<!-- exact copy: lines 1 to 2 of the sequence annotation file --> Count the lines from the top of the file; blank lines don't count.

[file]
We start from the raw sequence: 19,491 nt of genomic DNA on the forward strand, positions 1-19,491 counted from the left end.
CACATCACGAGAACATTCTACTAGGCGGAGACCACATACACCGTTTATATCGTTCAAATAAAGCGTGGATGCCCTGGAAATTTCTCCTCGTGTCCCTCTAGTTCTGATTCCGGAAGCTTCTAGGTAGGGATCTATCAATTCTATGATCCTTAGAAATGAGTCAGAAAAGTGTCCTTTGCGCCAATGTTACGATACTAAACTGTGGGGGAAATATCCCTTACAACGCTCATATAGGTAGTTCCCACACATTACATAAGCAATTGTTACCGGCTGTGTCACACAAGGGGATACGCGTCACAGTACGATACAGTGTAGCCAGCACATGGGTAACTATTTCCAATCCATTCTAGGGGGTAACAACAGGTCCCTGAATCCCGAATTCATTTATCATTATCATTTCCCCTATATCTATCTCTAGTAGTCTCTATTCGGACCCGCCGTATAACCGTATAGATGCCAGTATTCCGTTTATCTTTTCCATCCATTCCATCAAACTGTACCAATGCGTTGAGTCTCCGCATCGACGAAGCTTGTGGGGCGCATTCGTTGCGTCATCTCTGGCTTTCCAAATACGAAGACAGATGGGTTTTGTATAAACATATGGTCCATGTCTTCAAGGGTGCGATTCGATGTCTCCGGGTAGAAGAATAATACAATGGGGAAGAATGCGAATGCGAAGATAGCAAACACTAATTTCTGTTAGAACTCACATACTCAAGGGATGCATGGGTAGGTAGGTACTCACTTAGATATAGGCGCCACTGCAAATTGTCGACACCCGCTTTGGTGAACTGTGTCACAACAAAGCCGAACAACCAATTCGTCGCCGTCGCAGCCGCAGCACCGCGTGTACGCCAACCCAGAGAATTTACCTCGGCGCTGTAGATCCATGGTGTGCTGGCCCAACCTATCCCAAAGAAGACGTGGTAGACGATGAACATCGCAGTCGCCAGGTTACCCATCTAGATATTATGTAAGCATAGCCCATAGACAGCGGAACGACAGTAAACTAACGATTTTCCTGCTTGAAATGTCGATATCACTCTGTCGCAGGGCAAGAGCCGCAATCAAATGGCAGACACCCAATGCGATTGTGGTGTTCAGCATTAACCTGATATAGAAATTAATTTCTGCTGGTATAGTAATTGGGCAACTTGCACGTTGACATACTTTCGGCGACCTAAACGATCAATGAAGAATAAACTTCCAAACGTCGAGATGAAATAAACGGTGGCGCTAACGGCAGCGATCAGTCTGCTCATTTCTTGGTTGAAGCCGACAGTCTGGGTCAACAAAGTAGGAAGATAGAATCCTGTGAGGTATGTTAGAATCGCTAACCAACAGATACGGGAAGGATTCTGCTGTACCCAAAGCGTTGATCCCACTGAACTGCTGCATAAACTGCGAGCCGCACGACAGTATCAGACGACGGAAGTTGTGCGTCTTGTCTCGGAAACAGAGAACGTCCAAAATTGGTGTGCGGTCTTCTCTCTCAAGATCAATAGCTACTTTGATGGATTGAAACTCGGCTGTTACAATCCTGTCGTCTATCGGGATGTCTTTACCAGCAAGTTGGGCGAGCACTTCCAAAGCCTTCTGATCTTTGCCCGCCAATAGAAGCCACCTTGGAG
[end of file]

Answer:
We start from the raw sequence: 19,491 nt of genomic DNA on the forward strand, positions 1-19,491 counted from the left end.
CACATCACGAGAACATTCTACTAGGCGGAGACCACATACACCGTTTATATCGTTCAAATAAAGCGTGGATGCCCTGGAAATTTCTCCTCGTGTCCCTCTAGTTCTGATTCCGGAAGCTTCTAGGTAGGGATCTATCAATTCTATGATCCTTAGAAATGAGTCAGAAAAGTGTCCTTTGCGCCAATGTTACGATACTAAACTGTGGGGGAAATATCCCTTACAACGCTCATATAGGTAGTTCCCACACATTACATAAGCAATTGTTACCGGCTGTGTCACACAAGGGGATACGCGTCACAGTACGATACAGTGTAGCCAGCACATGGGTAACTATTTCCAATCCATTCTAGGGGGTAACAACAGGTCCCTGAATCCCGAATTCATTTATCATTATCATTTCCCCTATATCTATCTCTAGTAGTCTCTATTCGGACCCGCCGTATAACCGTATAGATGCCAGTATTCCGTTTATCTTTTCCATCCATTCCATCAAACTGTACCAATGCGTTGAGTCTCCGCATCGACGAAGCTTGTGGGGCGCATTCGTTGCGTCATCTCTGGCTTTCCAAATACGAAGACAGATGGGTTTTGTATAAACATATGGTCCATGTCTTCAAGGGTGCGATTCGATGTCTCCGGGTAGAAGAATAATACAATGGGGAAGAATGCGAATGCGAAGATAGCAAACACTAATTTCTGTTAGAACTCACATACTCAAGGGATGCATGGGTAGGTAGGTACTCACTTAGATATAGGCGCCACTGCAAATTGTCGACACCCGCTTTGGTGAACTGTGTCACAACAAAGCCGAACAACCAATTCGTCGCCGTCGCAGCCGCAGCACCGCGTGTACGCCAACCCAGAGAATTTACCTCGGCGCTGTAGATCCATGGTGTGCTGGCCCAACCTATCCCAAAGAAGACGTGGTAGACGATGAACATCGCAGTCGCCAGGTTACCCATCTAGATATTATGTAAGCATAGCCCATAGACAGCGGAACGACAGTAAACTAACGATTTTCCTGCTTGAAATGTCGATATCACTCTGTCGCAGGGCAAGAGCCGCAATCAAATGGCAGACACCCAATGCGATTGTGGTGTTCAGCATTAACCTGATATAGAAATTAATTTCTGCTGGTATAGTAATTGGGCAACTTGCACGTTGACATACTTTCGGCGACCTAAACGATCAATGAAGAATAAACTTCCAAACGTCGAGATGAAATAAACGGTGGCGCTAACGGCAGCGATCAGTCTGCTCATTTCTTGGTTGAAGCCGACAGTCTGGGTCAACAAAGTAGGAAGATAGAATCCTGTGAGGTATGTTAGAATCGCTAACCAACAGATACGGGAAGGATTCTGCTGTACCCAAAGCGTTGATCCCACTGAACTGCTGCATAAACTGCGAGCCGCACGACAGTATCAGACGACGGAAGTTGTGCGTCTTGTCTCGGAAACAGAGAACGTCCAAAATTGGTGTGCGGTCTTCTCTCTCAAGATCAATAGCTACTTTGATGGATTGAAACTCGGCTGTTACAATCCTGTCGTCTATCGGGATGTCTTTACCAGCAAGTTGGGCGAGCACTTCCAAAGCCTTCTGATCTTTGCCCGCCAATAGAAGCCACCTTGGAG